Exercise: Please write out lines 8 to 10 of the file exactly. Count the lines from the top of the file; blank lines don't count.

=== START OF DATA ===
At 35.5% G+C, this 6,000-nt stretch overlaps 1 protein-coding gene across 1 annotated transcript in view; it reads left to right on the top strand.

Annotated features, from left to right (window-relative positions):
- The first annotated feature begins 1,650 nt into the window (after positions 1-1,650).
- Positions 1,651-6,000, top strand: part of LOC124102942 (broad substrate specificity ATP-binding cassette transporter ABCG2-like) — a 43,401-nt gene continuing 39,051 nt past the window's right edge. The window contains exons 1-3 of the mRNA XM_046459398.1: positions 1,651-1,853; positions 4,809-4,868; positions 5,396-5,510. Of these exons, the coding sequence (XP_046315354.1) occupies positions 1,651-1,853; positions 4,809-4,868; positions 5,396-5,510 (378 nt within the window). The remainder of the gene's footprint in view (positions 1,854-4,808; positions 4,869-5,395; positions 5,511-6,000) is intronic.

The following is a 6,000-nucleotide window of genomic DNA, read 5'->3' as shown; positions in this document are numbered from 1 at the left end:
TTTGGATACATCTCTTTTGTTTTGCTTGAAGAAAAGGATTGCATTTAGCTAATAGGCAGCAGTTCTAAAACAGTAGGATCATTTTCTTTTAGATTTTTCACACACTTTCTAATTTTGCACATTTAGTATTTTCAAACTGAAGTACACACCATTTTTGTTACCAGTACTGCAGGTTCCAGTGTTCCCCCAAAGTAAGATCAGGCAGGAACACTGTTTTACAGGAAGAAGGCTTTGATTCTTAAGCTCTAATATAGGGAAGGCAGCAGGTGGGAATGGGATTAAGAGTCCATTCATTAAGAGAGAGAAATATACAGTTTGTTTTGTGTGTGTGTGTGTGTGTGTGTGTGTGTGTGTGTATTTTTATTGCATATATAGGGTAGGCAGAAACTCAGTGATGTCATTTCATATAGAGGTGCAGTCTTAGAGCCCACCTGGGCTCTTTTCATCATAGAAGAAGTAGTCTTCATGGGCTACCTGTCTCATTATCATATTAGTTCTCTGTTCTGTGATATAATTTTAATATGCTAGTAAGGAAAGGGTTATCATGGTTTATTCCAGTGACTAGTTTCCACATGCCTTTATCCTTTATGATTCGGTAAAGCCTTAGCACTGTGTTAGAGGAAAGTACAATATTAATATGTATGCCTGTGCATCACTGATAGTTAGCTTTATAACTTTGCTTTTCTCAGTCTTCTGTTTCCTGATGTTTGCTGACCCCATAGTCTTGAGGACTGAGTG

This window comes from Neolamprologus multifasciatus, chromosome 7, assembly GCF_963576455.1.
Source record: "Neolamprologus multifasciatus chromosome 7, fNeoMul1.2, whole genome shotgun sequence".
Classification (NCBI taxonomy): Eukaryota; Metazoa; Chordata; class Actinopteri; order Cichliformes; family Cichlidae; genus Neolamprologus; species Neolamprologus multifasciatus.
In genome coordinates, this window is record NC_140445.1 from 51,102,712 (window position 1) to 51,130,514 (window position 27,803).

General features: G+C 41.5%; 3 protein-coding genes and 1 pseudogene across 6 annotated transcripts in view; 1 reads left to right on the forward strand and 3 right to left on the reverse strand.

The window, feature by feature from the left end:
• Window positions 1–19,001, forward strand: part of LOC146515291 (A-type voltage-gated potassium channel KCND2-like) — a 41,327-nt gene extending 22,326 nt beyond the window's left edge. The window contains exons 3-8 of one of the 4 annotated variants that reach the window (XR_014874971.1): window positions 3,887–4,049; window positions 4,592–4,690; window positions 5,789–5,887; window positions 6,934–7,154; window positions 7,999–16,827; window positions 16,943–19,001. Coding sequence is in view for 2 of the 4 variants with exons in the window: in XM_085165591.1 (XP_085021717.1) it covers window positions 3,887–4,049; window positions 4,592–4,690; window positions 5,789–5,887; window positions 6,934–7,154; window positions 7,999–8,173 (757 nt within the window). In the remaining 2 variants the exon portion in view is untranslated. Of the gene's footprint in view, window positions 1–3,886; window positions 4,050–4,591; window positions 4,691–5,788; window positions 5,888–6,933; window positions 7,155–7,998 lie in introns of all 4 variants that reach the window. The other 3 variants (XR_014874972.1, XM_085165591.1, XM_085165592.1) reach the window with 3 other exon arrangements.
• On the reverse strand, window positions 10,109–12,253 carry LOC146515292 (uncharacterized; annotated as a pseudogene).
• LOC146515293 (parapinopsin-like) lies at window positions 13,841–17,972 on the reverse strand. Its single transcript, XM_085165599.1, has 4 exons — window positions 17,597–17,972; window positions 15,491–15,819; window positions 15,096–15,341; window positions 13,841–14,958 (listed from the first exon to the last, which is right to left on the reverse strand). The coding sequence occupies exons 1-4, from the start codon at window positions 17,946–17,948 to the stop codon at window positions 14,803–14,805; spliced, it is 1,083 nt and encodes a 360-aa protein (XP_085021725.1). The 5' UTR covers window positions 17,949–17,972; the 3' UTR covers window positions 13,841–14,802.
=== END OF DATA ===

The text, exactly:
Source record: "Neolamprologus multifasciatus chromosome 7, fNeoMul1.2, whole genome shotgun sequence".
Classification (NCBI taxonomy): Eukaryota; Metazoa; Chordata; class Actinopteri; order Cichliformes; family Cichlidae; genus Neolamprologus; species Neolamprologus multifasciatus.
In genome coordinates, this window is record NC_140445.1 from 51,102,712 (window position 1) to 51,130,514 (window position 27,803).